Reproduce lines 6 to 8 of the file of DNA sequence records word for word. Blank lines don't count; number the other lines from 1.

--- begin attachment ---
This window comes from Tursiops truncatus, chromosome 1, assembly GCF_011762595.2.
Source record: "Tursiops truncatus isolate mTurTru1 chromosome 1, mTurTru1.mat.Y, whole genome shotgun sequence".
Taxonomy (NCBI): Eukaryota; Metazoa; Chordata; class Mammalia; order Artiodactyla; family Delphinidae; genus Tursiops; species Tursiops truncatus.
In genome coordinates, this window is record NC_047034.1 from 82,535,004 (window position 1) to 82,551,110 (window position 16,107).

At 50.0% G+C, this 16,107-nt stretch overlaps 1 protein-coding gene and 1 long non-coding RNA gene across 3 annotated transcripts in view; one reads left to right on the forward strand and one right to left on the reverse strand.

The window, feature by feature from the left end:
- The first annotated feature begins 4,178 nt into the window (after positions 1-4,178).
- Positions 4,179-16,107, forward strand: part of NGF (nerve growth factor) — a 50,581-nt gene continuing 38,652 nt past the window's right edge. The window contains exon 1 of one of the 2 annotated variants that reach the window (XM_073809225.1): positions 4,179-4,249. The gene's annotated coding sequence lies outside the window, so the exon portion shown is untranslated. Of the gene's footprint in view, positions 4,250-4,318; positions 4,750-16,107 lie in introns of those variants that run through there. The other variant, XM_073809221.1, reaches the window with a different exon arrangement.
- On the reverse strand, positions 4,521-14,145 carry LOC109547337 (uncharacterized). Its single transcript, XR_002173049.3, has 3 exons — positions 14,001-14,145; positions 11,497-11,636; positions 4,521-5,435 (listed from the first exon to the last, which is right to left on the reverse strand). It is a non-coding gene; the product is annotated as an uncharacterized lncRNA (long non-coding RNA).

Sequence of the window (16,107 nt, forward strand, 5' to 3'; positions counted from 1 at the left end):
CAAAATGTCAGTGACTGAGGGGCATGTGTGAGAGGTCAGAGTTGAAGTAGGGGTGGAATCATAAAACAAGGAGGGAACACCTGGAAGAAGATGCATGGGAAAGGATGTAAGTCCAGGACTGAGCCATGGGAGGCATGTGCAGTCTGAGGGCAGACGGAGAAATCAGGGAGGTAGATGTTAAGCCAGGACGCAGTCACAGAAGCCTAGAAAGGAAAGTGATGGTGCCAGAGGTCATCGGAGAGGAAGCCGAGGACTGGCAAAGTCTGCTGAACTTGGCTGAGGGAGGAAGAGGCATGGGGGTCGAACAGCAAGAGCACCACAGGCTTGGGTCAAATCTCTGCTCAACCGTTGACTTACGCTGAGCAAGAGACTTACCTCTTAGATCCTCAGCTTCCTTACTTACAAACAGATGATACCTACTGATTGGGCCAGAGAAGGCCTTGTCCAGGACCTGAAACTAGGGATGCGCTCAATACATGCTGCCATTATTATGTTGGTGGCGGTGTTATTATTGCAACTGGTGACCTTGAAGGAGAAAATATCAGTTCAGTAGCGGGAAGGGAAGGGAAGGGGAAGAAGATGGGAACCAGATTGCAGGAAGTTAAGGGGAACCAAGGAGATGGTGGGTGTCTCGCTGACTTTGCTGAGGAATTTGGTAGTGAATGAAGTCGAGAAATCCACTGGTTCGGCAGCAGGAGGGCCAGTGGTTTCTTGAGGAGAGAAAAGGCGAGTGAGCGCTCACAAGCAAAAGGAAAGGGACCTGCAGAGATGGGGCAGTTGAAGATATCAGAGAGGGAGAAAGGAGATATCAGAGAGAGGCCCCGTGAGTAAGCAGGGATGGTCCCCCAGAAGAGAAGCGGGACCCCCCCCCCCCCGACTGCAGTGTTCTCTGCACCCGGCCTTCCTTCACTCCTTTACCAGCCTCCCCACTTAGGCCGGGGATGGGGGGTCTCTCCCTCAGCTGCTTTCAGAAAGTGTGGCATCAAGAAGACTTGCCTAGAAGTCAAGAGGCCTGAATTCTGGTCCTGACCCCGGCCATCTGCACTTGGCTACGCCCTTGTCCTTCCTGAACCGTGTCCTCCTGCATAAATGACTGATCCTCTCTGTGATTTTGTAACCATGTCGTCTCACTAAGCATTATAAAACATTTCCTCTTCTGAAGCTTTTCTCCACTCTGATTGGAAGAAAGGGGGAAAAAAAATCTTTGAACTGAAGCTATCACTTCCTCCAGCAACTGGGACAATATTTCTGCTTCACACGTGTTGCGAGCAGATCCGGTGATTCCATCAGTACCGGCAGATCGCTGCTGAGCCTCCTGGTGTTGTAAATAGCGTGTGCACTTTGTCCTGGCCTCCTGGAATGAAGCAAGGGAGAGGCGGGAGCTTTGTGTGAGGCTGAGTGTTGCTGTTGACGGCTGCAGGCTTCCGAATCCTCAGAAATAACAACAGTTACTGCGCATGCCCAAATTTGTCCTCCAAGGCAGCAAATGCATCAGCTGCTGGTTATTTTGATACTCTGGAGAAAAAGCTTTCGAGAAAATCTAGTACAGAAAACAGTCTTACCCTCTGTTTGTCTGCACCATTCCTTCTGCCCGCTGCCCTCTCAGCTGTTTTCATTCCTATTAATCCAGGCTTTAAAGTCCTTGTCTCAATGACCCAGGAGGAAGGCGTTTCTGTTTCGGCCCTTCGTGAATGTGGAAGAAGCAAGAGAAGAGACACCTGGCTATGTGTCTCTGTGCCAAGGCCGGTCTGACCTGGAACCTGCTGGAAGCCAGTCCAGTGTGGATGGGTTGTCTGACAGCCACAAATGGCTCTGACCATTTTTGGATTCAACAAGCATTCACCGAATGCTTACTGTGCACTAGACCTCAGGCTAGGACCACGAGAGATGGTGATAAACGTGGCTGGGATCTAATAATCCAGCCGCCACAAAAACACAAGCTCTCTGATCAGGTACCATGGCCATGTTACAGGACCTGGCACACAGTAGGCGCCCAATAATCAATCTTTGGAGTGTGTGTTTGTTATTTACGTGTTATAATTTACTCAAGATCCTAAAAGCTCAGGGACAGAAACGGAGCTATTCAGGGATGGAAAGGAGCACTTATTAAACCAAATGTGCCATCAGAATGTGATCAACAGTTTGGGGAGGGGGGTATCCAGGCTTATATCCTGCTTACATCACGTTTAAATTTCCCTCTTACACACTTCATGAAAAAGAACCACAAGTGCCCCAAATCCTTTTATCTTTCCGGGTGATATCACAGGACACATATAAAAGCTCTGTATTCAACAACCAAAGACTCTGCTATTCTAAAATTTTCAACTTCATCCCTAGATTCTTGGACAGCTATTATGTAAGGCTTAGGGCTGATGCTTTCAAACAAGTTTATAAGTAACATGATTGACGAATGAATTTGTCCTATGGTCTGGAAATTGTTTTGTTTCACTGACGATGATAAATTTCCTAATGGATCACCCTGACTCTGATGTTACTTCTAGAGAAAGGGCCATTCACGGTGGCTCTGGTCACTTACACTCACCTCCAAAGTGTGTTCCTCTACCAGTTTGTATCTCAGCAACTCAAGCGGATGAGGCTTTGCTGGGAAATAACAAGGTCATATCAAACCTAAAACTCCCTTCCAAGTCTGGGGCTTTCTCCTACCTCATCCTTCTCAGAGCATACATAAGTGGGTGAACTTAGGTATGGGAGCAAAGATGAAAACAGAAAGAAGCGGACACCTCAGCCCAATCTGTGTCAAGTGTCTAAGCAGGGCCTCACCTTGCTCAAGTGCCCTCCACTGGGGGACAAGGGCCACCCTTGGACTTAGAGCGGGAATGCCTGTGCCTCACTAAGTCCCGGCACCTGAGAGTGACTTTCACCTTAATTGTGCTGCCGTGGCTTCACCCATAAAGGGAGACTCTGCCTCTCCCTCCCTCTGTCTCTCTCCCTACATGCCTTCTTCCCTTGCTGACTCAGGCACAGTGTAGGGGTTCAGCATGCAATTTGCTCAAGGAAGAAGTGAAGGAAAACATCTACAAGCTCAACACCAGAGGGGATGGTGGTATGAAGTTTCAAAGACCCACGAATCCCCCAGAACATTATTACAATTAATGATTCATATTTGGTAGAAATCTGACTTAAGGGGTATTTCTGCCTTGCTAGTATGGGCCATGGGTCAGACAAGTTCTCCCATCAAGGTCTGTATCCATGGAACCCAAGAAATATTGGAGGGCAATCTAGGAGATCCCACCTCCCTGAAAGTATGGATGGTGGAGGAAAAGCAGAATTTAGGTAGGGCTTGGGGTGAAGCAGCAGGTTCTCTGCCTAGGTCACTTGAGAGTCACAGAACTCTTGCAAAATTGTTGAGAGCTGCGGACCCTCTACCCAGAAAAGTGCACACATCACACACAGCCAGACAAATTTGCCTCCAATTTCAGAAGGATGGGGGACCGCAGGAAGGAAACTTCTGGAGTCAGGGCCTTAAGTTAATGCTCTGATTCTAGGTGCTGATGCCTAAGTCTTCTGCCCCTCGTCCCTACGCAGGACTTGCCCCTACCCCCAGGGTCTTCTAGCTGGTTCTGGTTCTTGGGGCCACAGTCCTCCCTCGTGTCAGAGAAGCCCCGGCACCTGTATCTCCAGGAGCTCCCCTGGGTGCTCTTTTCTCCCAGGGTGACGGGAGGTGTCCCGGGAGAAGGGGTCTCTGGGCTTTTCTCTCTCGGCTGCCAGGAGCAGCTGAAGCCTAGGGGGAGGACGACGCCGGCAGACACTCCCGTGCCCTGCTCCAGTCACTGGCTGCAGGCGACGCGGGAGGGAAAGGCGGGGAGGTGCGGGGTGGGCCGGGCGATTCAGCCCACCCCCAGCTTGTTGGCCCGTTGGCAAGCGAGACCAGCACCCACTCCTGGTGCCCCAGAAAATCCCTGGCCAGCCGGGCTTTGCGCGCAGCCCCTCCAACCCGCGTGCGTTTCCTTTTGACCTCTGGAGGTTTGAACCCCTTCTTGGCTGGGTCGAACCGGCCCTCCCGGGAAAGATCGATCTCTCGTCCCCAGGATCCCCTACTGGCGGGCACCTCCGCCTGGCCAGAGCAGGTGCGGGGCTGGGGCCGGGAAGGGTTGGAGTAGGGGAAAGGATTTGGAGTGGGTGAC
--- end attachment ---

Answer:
The window, feature by feature from the left end:
- The first annotated feature begins 4,178 nt into the window (after positions 1-4,178).
- Positions 4,179-16,107, forward strand: part of NGF (nerve growth factor) — a 50,581-nt gene continuing 38,652 nt past the window's right edge. The window contains exon 1 of one of the 2 annotated variants that reach the window (XM_073809225.1): positions 4,179-4,249. The gene's annotated coding sequence lies outside the window, so the exon portion shown is untranslated. Of the gene's footprint in view, positions 4,250-4,318; positions 4,750-16,107 lie in introns of those variants that run through there. The other variant, XM_073809221.1, reaches the window with a different exon arrangement.